According to the Yoga-Sutra, Siddhis are said to be attained with the sustained practice of sanyama, which consists in the combined inner disciplines of Dharana, Dhyana and Samadhi. This is also defind in terms of vibhuti pada. Vibhuti meaning `signal blessing`, `gift` or `power` and thus is virtual synonym of siddhi. Much of the Vibhuti-pada is devoted to outlining the numerous siddhis accrued by one`s performing Sanyama on specific objects.

According to the Yoga Sutra:

Conducting sanyama on the gross and subtle elements; on their essential nature, correlations and purpose, leads to the mastery over them. From that comes attainment of anima [diminution] and other Siddhis, bodily perfection and the non-obstruction of bodily functions by the influence of the elements.

Eight Siddhis are held to be most important amongst all. These eight, generally referred to as the Maha (`great` or `major`) Siddhis, with their literal meanings are as follows:

1. Animan - It is the ability to perceive the nature of an atom.
2. Laghiman --lightness of weight, implying the ability to levitate.
3. Mahiman -- Its the ability to expand infinitely.
4. Prapti -- The power to reach everywhere.
5. Prakamya -- Freedom of will.
6. Vasitva--dominion over the universe.
7. lsitrtva --the power to create;
8 kilmuvasayitva -- The gift of wish fulfillment.

Vyasa in Yoga bhasya have described these eight Siddhis selectively. But it is not made explicit whether those that involve a transformation of bodily state are associated with the Sthula-Sharira, or with the sukshma-sharira alone. Experts supports the `subtle` interpretation of the Siddhis, stating that, with regard to the Siddha tradition of south India, powers such as `travel through the air, passing unobstructed through walls, touching sun and moon, etc.` should be understood as referring, not to `the body of purely physical or material matter, but a mind-made or mind-formed body which is produced from the physical body like a sword from the sheath, pith from a reed, a snake from a basket.

However, Many textual works and eyewitness accounts dispel the notion that Siddhis obtain solely, or primarily, upon a `subtle` plane. For example, in the the popular autobiography of Paramahansa Yogananda (mentioned at the start), the author provides numerous anecdotal accounts of `miraculous powers` being exhibited by yogis. These powers include examples such as bodily bilocation, levitation (of physical body), and Materialization of physical objects.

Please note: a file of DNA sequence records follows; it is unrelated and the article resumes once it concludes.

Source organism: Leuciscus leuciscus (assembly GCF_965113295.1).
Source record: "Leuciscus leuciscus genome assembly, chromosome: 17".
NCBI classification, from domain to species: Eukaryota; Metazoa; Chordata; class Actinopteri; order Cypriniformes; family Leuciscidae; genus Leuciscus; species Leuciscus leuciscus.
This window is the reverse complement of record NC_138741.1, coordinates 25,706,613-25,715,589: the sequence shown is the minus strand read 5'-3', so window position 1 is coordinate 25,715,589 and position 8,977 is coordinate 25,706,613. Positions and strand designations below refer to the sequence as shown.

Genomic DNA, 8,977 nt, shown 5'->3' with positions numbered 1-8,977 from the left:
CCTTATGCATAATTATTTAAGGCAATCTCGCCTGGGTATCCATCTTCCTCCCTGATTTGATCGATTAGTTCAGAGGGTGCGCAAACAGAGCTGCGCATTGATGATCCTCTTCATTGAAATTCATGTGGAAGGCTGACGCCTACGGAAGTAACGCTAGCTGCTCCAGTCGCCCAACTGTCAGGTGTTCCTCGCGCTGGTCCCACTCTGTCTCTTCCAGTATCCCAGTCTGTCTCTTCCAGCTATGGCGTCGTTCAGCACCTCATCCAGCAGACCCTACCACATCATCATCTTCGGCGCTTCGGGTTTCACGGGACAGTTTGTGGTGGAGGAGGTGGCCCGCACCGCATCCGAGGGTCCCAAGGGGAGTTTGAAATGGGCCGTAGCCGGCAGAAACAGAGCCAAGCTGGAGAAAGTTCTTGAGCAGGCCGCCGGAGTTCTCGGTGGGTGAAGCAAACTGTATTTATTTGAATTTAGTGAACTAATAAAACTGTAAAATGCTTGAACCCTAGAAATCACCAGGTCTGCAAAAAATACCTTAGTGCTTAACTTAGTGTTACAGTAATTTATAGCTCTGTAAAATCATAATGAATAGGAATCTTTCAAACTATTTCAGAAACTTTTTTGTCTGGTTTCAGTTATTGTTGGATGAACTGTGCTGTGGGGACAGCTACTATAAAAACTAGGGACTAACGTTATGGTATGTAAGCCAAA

The explanation given for such abilities is that the yogi in mention tend to gain extensive control over `Pranic force` or `lifetrons` during his intense Yoga sadhna. These pranic forces regulate the `vibratory variations in electron and protons`. Yogananda reserves the most spectacular descriptions of supranormal abilities for his guru twice removed, the immortal mahavatara (maha-avatara: `great descended one`) Babaji, who, among other things, is reported to have dematerialised and rematerialised his physical body, resuscitated a corpse, and materialised a palace in the high Himalayas.

Thre is an attitude of detachment as far as yogi themselves are concerned. This detachment is all the more necessary for attaining the higher goals. For the attained sidhi may act as a reason for corruption in sadhaka who are not morally strengthened by yams and niyams. Hence it is often warned that that one should be wary of their potentially distracting influence. For siddhis may harbour seeds of pride and the corrupting temptation to misuse such powers for selfish ends. Owing to such strong possibilities, Patanjali warns that the siddhis `are extraneous obstacles (upasarga) to samadhi`. Although he beleives they are useful in worldly activities. Regarded as indications of a yogin`s progress towards the highest goal, they are to be welcomed. But the display of Such sidhis take a notion of irrelevance for true yogi. The following anecdote concerning Swami Sivananda of Rishikesh illustrates the nonchalance with which the siddhis are regarded by some gurus: